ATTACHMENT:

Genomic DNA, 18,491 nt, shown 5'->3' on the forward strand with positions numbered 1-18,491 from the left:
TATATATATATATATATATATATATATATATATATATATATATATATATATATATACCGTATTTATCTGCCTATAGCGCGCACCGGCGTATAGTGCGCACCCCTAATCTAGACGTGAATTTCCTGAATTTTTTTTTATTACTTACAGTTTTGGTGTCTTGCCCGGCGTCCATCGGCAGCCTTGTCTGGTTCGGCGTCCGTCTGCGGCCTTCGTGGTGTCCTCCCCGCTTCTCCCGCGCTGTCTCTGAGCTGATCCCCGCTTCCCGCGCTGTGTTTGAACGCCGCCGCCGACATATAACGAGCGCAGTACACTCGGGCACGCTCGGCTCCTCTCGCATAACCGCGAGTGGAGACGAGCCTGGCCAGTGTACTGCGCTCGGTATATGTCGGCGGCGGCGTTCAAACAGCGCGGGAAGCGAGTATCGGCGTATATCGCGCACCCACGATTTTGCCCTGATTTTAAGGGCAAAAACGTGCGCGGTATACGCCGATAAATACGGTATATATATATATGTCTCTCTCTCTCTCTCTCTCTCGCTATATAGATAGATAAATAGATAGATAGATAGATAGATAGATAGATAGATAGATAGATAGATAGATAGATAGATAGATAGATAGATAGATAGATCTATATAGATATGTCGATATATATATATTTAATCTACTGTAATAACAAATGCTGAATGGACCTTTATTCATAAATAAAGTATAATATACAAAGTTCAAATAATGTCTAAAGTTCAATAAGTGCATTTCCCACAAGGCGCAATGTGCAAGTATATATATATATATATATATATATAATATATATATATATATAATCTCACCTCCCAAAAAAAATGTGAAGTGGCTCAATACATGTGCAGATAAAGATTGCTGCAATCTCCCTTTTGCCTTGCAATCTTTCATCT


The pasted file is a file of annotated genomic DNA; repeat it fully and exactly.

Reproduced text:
Genomic DNA, 18,491 nt, shown 5'->3' on the forward strand with positions numbered 1-18,491 from the left:
TATATATATATATATATATATATATATATATATATATATATATATATATATATATACCGTATTTATCTGCCTATAGCGCGCACCGGCGTATAGTGCGCACCCCTAATCTAGACGTGAATTTCCTGAATTTTTTTTTATTACTTACAGTTTTGGTGTCTTGCCCGGCGTCCATCGGCAGCCTTGTCTGGTTCGGCGTCCGTCTGCGGCCTTCGTGGTGTCCTCCCCGCTTCTCCCGCGCTGTCTCTGAGCTGATCCCCGCTTCCCGCGCTGTGTTTGAACGCCGCCGCCGACATATAACGAGCGCAGTACACTCGGGCACGCTCGGCTCCTCTCGCATAACCGCGAGTGGAGACGAGCCTGGCCAGTGTACTGCGCTCGGTATATGTCGGCGGCGGCGTTCAAACAGCGCGGGAAGCGAGTATCGGCGTATATCGCGCACCCACGATTTTGCCCTGATTTTAAGGGCAAAAACGTGCGCGGTATACGCCGATAAATACGGTATATATATATATGTCTCTCTCTCTCTCTCTCTCTCGCTATATAGATAGATAAATAGATAGATAGATAGATAGATAGATAGATAGATAGATAGATAGATAGATAGATAGATAGATAGATAGATAGATAGATCTATATAGATATGTCGATATATATATATTTAATCTACTGTAATAACAAATGCTGAATGGACCTTTATTCATAAATAAAGTATAATATACAAAGTTCAAATAATGTCTAAAGTTCAATAAGTGCATTTCCCACAAGGCGCAATGTGCAAGTATATATATATATATATATATATATAATATATATATATATATAATCTCACCTCCCAAAAAAAATGTGAAGTGGCTCAATACATGTGCAGATAAAGATTGCTGCAATCTCCCTTTTGCCTTGCAATCTTTCATCT